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I understand the using of deep learning for data that have "local" structure, for example, images/videos/texts, as the convolutional layers reduce the amount of dimensions.

However, I saw that some people use it on non-local data, as on databases for example, here or here on the titanic database.

My question is: as just one hidden layer with enough neurons within can theoretically creates as many dimensions as we want, why would one use several hidden layers/deep learning instead of just using a single bigger hidden layer?

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  • $\begingroup$ My understanding is that if you are using just one layer you might have to create much more total number of neurons to be able to have same model complexity as with several hidden layers. $\endgroup$
    – Akavall
    Jan 19, 2020 at 18:20
  • $\begingroup$ Would "spatial" data be more accurate? $\endgroup$
    – hH1sG0n3
    Jan 26, 2022 at 9:24

4 Answers 4

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Convnets and dependency

Convnets are structured in a way that spatial dependency is encoded in the model. They do not explicitly "reduce amount of dimensions".

This means that while a fully contacted layer will consider relationships between all features, a convolutional layer will assume that neighbouring features are connected between them and whereas distant features are not dependent with each other.

We could feed an image into a fully connected layer by lining up all pixels one under the other in a huge column and pass it to the neural network. However, that would be a very expensive and redundant computation, given we know that "links" between distant features have a very low probability of being inter-dependent.

Network depth and summarisation

As correctly stated in your question, a feed-forward neural network with a single hidden layer containing a finite number of neurons can approximate any continuous function an arbitrary precision (Universal approximation theorem).

But, let's have a look at what a single hidden layer cannot do.

1. Non-linear modelling $\neq$ non-linear relationships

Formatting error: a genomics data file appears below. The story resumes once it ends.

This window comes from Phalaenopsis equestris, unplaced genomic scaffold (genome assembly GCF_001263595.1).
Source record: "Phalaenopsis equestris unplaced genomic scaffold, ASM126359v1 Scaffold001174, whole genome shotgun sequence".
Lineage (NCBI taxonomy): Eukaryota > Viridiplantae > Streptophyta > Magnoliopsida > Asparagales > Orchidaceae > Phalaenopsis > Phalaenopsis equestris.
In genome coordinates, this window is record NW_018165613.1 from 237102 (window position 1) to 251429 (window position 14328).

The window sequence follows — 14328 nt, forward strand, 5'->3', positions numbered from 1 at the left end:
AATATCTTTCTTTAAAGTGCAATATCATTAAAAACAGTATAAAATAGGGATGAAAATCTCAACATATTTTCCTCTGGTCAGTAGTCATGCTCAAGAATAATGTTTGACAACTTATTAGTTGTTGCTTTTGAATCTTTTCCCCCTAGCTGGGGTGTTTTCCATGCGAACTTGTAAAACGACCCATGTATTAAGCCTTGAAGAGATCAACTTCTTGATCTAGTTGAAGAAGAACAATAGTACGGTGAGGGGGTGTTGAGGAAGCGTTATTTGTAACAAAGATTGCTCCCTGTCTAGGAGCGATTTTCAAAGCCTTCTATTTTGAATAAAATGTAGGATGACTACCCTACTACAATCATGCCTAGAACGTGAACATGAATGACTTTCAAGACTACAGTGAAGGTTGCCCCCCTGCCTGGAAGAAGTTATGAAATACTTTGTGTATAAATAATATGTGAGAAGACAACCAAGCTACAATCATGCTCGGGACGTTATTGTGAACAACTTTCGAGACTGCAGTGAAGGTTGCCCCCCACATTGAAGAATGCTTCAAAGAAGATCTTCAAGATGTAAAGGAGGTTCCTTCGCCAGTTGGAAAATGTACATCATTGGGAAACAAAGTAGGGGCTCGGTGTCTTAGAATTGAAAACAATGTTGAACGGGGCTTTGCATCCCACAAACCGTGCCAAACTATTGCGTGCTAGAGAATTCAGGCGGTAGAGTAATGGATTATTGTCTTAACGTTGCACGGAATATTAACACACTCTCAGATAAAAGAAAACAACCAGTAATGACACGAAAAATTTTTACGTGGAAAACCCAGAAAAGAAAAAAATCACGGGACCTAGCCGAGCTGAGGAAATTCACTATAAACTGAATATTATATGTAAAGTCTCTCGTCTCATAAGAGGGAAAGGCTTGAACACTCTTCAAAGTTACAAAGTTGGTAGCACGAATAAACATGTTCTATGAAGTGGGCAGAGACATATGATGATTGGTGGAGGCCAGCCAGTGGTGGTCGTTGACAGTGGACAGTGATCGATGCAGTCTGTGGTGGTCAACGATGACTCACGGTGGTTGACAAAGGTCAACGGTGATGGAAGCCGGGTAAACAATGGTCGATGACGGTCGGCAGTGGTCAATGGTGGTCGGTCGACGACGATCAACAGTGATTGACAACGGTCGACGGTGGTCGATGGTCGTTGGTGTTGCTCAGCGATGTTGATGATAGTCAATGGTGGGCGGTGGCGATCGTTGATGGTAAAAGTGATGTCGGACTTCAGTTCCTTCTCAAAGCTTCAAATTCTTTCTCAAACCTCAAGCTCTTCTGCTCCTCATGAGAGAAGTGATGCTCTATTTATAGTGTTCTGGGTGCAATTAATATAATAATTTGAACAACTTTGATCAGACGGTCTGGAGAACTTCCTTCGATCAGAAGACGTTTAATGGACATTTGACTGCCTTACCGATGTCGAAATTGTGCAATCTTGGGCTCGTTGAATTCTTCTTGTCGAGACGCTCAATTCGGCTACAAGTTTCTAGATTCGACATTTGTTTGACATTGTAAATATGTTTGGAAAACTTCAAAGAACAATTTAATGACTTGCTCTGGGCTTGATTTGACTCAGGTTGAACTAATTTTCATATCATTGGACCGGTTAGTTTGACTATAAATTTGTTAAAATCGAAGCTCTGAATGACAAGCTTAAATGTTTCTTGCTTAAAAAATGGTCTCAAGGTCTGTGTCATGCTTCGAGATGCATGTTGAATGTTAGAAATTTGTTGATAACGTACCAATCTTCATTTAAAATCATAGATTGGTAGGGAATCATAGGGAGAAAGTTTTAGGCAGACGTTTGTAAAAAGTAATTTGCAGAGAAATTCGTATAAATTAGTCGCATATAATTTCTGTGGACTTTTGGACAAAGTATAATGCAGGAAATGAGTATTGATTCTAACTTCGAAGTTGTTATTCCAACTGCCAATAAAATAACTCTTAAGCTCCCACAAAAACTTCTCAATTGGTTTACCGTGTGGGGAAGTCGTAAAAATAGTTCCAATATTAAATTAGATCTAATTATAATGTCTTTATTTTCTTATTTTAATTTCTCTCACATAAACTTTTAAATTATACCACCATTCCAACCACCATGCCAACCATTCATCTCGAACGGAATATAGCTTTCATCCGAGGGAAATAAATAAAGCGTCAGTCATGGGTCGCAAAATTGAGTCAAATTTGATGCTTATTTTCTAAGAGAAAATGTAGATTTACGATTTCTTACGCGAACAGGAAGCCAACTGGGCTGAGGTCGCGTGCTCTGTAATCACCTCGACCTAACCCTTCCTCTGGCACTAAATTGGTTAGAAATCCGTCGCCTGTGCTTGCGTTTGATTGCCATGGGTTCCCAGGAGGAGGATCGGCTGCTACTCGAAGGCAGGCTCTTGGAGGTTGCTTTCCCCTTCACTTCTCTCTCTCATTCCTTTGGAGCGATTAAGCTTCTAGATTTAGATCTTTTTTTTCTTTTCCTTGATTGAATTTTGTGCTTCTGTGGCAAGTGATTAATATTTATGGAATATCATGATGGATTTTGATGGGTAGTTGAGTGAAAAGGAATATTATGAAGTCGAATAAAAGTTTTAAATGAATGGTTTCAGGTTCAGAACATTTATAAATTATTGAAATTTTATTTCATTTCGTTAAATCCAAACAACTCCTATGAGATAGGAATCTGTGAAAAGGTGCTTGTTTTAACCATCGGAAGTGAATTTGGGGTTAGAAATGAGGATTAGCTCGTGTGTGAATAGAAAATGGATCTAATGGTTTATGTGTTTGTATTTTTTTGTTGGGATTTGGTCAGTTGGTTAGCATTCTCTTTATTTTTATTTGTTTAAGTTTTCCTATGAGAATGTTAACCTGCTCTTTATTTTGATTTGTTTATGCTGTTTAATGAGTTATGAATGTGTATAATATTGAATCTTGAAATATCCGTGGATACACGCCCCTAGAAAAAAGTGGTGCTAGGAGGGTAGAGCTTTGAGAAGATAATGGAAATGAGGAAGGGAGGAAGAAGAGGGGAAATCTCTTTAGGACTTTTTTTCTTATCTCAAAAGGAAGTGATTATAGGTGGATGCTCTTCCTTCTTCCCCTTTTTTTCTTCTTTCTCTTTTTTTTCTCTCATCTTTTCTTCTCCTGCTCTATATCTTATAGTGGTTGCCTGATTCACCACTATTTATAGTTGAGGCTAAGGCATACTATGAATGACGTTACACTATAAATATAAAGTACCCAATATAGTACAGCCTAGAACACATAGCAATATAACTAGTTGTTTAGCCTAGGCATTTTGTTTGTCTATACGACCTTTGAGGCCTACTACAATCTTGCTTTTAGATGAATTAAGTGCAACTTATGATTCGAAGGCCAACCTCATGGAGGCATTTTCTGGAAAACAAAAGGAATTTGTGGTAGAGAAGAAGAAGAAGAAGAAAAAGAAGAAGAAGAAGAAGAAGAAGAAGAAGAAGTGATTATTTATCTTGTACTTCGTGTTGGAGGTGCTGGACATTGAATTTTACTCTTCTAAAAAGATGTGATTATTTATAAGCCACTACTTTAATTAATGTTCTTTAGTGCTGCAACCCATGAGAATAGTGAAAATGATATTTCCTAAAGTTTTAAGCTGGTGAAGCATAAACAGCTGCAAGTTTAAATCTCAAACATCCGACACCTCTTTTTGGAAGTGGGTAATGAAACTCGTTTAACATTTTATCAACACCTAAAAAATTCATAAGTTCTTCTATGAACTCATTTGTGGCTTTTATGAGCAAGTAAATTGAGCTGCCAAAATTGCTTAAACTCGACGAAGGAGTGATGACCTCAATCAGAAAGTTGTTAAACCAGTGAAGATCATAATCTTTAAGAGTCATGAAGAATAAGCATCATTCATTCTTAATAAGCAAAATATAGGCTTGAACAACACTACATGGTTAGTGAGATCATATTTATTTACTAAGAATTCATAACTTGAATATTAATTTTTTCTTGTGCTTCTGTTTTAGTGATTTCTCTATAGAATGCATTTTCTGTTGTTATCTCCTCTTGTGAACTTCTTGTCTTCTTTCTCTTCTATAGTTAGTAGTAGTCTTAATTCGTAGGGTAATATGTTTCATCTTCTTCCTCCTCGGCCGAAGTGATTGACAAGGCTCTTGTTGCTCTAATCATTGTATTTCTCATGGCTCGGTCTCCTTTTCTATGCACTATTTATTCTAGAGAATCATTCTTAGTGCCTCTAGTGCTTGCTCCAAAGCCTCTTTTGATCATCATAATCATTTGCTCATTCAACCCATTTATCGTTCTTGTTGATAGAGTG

Non-linear transformations or curvature (e.g. polynomial regression, logistic unit etc.) is often misread as non-linearity in model parameters (non-linear models).

As an example, in the following neural network, the output of the first layer neuron would be: single hidden layer

$$a_1=f(𝑤𝑥+𝑏) \ (1)$$

If our activation function $f(x)$ is linear, this is in essence linear regression:

$$a_1 = wx + b\ (2)$$

If we added another layer with one neuron as in the image below and with linear activations, the output would be:

two hidden layers

$$a_1 = w_1x + b_1 \ (3), \ (first\ layer)$$

$$𝑎_2 = 𝑤_2a_1+𝑏2 \ (4), \ (second\ layer)$$

This reduces to,

$$a_2 = (w_2*w_1)x + w_2*b_1 + b_2\ (5)$$

The $(w_2*w_1)$ and $w_2*b_1$ terms in essence that the model is "non-linear in its parameters" but still "linear in the variables ($x$). In essence, despite linear activation functions the 2-layer neural network is a nonlinear model of a linear relationship. Non-linearity in both the variables and parameters are important because you cannot replicate this two layer neural network with a single regression model and capture all effects of the model.

  • Activation function (per layer): if non-linear, introduces non-linear relationships in the variables. Helpful for altering and/or expanding the solution space.
  • Network depth (manier layers/connections): introduce non-linearities in the parameters which are necessary for non-degenerate solutions going beyond regression. In essence, the use of multiple hidden layers allows construction of hierarchical features at different levels of resolution [1]

2. Parametric nonlinear regression $\neq$ neural network